From what I understand, the young mother initially has a rough life, and can barely keep track of herself and her daughter, Emily. This caused the distance between the mother and Emily to become greater, even to the point that Emily does not like physical affection such as hugs from her mother. The mother loves her daughter greatly, but she does not have the means of providing for her child as she would like to. As there are other children and husbands added to the family, Emily seems to move farther from them all. As Emily grows older, the mother is regretful of the way Emily has grown up.
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Her reflections begin during the Great Depression, when Emily was born. Eight months later, the father leaves, and the narrator has to seek work while leaving Emily in the care of others.
Their lives seem to improve materially when the narrator remarries. But Emily catches the measles around the time that the narrator has another daughter, Susan. Emily spends a few months at a charity-run convalescent home for children. During World War II, Emily helps her mother care for a growing household and has trouble keeping up with her studies. Suddenly she is popular and appears at other schools and venues with her act. She ends her musings with the hope that the unnamed person who asked about Emily will be able to help Emily build a better life.
I Stand Here Ironing The story opens with the narrator ironing. The narrator goes back nineteen years, to the time when her daughter was born.
The narrator herself was nineteen at the time, trying to get by during the Great Depression. Emily, as her daughter was called, was a happy baby. When Emily is eight months old, her father leaves them, and the narrator has to seek work.
Emily finally returns to live with the narrator at the age of two. The narrator leaves her at a nursery school, where the conditions are awful. Back to the flashback: The narrator remarries. When the narrator has a second daughter, Susan, Emily gets red measles. After the measles, Emily is still unwell, so they send her to a convalescent home in the country. As a child, Emily has trouble keeping up in her classes, and she has few friends.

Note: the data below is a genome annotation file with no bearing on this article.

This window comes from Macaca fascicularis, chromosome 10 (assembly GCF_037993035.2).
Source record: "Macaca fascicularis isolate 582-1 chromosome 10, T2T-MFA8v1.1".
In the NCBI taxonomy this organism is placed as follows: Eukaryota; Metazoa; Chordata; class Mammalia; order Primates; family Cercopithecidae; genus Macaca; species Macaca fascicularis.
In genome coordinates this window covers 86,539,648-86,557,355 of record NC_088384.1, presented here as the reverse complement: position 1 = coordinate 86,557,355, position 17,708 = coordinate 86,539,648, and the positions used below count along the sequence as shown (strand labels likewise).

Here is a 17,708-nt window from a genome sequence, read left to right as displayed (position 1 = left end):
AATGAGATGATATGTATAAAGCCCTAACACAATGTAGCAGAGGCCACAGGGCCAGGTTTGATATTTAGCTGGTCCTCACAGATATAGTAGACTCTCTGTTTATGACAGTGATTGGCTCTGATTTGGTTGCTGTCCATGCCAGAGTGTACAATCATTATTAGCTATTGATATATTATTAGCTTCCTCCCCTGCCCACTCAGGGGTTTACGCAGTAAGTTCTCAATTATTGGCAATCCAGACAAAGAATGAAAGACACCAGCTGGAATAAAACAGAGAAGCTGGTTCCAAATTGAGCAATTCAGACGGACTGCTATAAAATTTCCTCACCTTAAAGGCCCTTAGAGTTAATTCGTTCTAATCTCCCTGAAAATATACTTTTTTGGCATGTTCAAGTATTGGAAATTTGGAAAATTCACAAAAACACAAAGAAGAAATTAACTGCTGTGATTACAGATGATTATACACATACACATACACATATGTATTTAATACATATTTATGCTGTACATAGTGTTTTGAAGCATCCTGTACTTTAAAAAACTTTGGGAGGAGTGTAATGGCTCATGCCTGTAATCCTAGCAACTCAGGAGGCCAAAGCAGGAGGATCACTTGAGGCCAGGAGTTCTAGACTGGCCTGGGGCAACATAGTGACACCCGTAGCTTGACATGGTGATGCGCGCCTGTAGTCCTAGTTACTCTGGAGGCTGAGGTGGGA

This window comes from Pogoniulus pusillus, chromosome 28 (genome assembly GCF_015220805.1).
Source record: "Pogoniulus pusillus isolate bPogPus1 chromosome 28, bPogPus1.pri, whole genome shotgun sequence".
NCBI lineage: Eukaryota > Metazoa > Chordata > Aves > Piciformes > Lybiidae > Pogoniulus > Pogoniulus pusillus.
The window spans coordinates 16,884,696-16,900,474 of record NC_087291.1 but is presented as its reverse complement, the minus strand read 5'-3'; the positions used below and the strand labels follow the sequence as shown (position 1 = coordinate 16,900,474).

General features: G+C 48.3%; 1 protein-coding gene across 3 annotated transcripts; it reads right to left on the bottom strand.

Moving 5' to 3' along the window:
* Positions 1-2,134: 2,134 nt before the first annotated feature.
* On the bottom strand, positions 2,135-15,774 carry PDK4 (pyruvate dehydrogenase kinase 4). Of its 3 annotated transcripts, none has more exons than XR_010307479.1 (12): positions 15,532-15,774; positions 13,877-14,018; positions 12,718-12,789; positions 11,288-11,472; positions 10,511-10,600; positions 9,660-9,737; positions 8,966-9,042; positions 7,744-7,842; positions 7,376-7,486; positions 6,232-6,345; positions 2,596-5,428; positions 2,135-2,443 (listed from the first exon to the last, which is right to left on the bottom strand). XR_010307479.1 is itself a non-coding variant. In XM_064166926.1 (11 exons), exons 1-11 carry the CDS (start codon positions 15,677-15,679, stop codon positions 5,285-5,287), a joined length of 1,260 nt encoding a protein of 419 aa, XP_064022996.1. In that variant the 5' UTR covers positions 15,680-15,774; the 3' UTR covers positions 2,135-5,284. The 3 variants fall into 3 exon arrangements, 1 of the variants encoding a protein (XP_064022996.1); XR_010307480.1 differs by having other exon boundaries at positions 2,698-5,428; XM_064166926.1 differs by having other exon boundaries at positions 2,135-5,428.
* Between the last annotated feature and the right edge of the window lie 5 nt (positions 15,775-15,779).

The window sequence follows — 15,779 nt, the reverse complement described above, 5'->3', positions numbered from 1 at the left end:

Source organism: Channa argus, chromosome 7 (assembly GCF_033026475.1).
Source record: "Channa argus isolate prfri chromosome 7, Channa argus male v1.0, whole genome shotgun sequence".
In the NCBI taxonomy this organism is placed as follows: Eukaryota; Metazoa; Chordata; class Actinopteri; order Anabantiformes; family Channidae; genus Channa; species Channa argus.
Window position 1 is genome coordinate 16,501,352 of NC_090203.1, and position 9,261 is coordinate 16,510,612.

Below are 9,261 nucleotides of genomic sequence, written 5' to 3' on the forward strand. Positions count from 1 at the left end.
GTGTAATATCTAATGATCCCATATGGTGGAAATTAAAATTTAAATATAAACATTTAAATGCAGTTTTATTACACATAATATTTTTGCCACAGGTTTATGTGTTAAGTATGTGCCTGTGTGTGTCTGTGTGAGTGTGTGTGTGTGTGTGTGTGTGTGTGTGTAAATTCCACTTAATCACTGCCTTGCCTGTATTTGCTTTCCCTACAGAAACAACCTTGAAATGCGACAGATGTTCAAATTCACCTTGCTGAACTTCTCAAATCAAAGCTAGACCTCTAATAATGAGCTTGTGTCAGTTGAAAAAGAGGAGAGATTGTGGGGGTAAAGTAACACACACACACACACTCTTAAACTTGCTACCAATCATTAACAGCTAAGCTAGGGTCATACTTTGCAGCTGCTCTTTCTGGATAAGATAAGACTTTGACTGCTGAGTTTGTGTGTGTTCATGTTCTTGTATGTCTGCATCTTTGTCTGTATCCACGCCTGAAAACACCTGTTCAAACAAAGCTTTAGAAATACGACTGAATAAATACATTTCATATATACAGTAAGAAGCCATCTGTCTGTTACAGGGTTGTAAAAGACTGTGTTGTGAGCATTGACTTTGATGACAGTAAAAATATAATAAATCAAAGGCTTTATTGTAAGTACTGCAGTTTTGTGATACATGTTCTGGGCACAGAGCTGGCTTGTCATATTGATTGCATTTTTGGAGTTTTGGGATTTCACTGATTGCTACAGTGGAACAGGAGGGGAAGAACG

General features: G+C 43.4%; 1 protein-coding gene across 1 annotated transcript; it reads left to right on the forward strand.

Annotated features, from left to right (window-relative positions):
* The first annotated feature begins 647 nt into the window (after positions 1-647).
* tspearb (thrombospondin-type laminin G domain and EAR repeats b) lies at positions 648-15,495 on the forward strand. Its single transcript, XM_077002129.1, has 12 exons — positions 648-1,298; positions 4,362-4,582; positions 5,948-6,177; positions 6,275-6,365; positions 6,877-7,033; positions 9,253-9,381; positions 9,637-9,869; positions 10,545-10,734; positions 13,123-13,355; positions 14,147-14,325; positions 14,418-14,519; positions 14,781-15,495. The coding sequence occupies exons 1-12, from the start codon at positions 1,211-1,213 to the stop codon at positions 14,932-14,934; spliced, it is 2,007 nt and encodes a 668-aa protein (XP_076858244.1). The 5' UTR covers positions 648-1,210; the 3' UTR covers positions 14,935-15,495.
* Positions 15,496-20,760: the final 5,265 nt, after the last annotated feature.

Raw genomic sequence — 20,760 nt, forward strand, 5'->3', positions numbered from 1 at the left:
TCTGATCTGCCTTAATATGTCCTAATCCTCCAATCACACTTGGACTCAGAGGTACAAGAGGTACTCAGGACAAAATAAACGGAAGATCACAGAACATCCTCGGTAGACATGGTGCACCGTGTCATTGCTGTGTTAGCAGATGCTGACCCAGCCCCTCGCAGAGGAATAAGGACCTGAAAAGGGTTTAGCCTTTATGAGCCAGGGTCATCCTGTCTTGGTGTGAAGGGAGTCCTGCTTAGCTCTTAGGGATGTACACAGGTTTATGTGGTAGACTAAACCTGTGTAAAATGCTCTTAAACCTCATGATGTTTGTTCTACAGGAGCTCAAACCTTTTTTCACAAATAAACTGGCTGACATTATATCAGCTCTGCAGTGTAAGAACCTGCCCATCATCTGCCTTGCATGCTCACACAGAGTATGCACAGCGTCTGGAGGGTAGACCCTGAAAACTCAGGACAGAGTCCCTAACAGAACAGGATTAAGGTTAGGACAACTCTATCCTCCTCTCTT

She often stays home, sometimes because of her asthma. At around this age, Emily still gets along with her younger sister Susan, but the narrator notes that since then, their relationship has soured. After she puts Ronnie to bed, she continues to think about Emily. The narrator thinks of the war years. Emily helps her mother take care of the other four children and the housework. Emily is so exhausted by her work that she is unable to keep up in school.
To pass the time, Emily parodies the students at her high school. The narrator suggests that Emily put on an act for the school amateur show.
Emily does, and her act is a hit. She does her comedy routine at other high schools and colleges, then in other cities. Emily chats with her mom before she goes to bed. The narrator ends her reflections.
I Stand Here Ironing
Plot Overview Summary Plot Overview The unnamed narrator, a mother, is ironing while speaking on the phone with an unnamed individual who is most likely a social worker, teacher, or counselor. The mother likens the back-and-forth motion of the iron to her own mental process as she considers the cautionary statement made by this outside party. The narrator balks, wondering what she can possibly do to change the situation. The narrator feels she would become mired in the abstractions of the situation, all the things she should have done or those things that cannot be altered.
Tillie Olsen’s I Stand Here Ironing: Summary & Analysis
Meet extraordinary women who dared to bring gender equality and other issues to the forefront. From overcoming oppression, to breaking rules, to reimagining the world or waging a rebellion, these women of history have a story to tell. During her lifetime Olsen gained considerable fame, particularly among scholars. The American Academy of Arts and Letters cited Olsen in for creating a freshly poetic form of fiction.